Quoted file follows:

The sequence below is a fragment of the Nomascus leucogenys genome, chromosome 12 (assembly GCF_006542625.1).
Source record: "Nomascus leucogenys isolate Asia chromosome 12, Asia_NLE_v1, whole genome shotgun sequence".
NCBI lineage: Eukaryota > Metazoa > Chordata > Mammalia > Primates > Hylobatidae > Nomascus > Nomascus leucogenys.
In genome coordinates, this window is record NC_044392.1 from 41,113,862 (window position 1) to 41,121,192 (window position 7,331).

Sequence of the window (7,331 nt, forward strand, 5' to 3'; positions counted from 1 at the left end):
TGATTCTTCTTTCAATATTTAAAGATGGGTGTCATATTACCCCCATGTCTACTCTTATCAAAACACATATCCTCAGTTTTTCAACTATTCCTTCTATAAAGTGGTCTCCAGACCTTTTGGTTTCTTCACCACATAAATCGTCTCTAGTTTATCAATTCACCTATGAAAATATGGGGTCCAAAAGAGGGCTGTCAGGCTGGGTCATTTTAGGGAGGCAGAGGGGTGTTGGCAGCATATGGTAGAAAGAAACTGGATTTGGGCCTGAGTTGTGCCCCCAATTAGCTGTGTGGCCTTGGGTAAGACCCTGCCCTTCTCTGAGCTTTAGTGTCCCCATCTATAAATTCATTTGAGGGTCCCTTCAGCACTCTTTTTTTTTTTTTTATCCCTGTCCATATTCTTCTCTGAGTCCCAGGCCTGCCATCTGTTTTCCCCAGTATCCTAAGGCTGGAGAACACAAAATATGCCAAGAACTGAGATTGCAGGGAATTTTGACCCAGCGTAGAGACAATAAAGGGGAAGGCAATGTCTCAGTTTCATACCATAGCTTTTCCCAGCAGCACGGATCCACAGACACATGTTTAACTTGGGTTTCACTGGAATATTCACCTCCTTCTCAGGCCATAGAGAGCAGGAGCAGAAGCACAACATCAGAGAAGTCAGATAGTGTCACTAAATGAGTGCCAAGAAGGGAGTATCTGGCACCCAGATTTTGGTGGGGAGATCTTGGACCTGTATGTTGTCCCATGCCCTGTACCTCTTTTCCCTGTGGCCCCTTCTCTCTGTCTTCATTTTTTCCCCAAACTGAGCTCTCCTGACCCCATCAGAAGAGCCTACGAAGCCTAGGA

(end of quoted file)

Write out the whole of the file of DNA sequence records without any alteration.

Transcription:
The sequence below is a fragment of the Nomascus leucogenys genome, chromosome 12 (assembly GCF_006542625.1).
Source record: "Nomascus leucogenys isolate Asia chromosome 12, Asia_NLE_v1, whole genome shotgun sequence".
NCBI lineage: Eukaryota > Metazoa > Chordata > Mammalia > Primates > Hylobatidae > Nomascus > Nomascus leucogenys.
In genome coordinates, this window is record NC_044392.1 from 41,113,862 (window position 1) to 41,121,192 (window position 7,331).

Sequence of the window (7,331 nt, forward strand, 5' to 3'; positions counted from 1 at the left end):
TGATTCTTCTTTCAATATTTAAAGATGGGTGTCATATTACCCCCATGTCTACTCTTATCAAAACACATATCCTCAGTTTTTCAACTATTCCTTCTATAAAGTGGTCTCCAGACCTTTTGGTTTCTTCACCACATAAATCGTCTCTAGTTTATCAATTCACCTATGAAAATATGGGGTCCAAAAGAGGGCTGTCAGGCTGGGTCATTTTAGGGAGGCAGAGGGGTGTTGGCAGCATATGGTAGAAAGAAACTGGATTTGGGCCTGAGTTGTGCCCCCAATTAGCTGTGTGGCCTTGGGTAAGACCCTGCCCTTCTCTGAGCTTTAGTGTCCCCATCTATAAATTCATTTGAGGGTCCCTTCAGCACTCTTTTTTTTTTTTTTATCCCTGTCCATATTCTTCTCTGAGTCCCAGGCCTGCCATCTGTTTTCCCCAGTATCCTAAGGCTGGAGAACACAAAATATGCCAAGAACTGAGATTGCAGGGAATTTTGACCCAGCGTAGAGACAATAAAGGGGAAGGCAATGTCTCAGTTTCATACCATAGCTTTTCCCAGCAGCACGGATCCACAGACACATGTTTAACTTGGGTTTCACTGGAATATTCACCTCCTTCTCAGGCCATAGAGAGCAGGAGCAGAAGCACAACATCAGAGAAGTCAGATAGTGTCACTAAATGAGTGCCAAGAAGGGAGTATCTGGCACCCAGATTTTGGTGGGGAGATCTTGGACCTGTATGTTGTCCCATGCCCTGTACCTCTTTTCCCTGTGGCCCCTTCTCTCTGTCTTCATTTTTTCCCCAAACTGAGCTCTCCTGACCCCATCAGAAGAGCCTACGAAGCCTAGGA